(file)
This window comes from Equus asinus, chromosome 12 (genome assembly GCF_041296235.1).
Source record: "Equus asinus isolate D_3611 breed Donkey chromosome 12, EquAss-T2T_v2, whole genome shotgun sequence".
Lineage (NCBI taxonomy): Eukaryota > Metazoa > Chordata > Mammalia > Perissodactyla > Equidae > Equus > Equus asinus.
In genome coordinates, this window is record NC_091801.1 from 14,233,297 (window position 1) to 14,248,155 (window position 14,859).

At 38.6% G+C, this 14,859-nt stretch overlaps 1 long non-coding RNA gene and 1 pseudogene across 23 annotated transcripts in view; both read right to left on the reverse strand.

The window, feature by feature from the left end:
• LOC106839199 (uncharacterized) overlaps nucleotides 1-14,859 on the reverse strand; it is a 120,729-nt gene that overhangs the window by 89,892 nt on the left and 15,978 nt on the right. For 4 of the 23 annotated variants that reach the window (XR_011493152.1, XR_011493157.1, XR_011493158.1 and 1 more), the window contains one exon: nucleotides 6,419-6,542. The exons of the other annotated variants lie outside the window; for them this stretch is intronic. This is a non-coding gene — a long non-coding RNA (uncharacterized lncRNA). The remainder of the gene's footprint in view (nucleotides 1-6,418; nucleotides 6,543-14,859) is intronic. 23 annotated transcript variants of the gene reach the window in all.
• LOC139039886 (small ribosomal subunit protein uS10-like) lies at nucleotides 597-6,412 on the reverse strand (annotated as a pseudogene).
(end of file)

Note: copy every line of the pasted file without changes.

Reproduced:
This window comes from Equus asinus, chromosome 12 (genome assembly GCF_041296235.1).
Source record: "Equus asinus isolate D_3611 breed Donkey chromosome 12, EquAss-T2T_v2, whole genome shotgun sequence".
Lineage (NCBI taxonomy): Eukaryota > Metazoa > Chordata > Mammalia > Perissodactyla > Equidae > Equus > Equus asinus.
In genome coordinates, this window is record NC_091801.1 from 14,233,297 (window position 1) to 14,248,155 (window position 14,859).

At 38.6% G+C, this 14,859-nt stretch overlaps 1 long non-coding RNA gene and 1 pseudogene across 23 annotated transcripts in view; both read right to left on the reverse strand.

The window, feature by feature from the left end:
• LOC106839199 (uncharacterized) overlaps nucleotides 1-14,859 on the reverse strand; it is a 120,729-nt gene that overhangs the window by 89,892 nt on the left and 15,978 nt on the right. For 4 of the 23 annotated variants that reach the window (XR_011493152.1, XR_011493157.1, XR_011493158.1 and 1 more), the window contains one exon: nucleotides 6,419-6,542. The exons of the other annotated variants lie outside the window; for them this stretch is intronic. This is a non-coding gene — a long non-coding RNA (uncharacterized lncRNA). The remainder of the gene's footprint in view (nucleotides 1-6,418; nucleotides 6,543-14,859) is intronic. 23 annotated transcript variants of the gene reach the window in all.
• LOC139039886 (small ribosomal subunit protein uS10-like) lies at nucleotides 597-6,412 on the reverse strand (annotated as a pseudogene).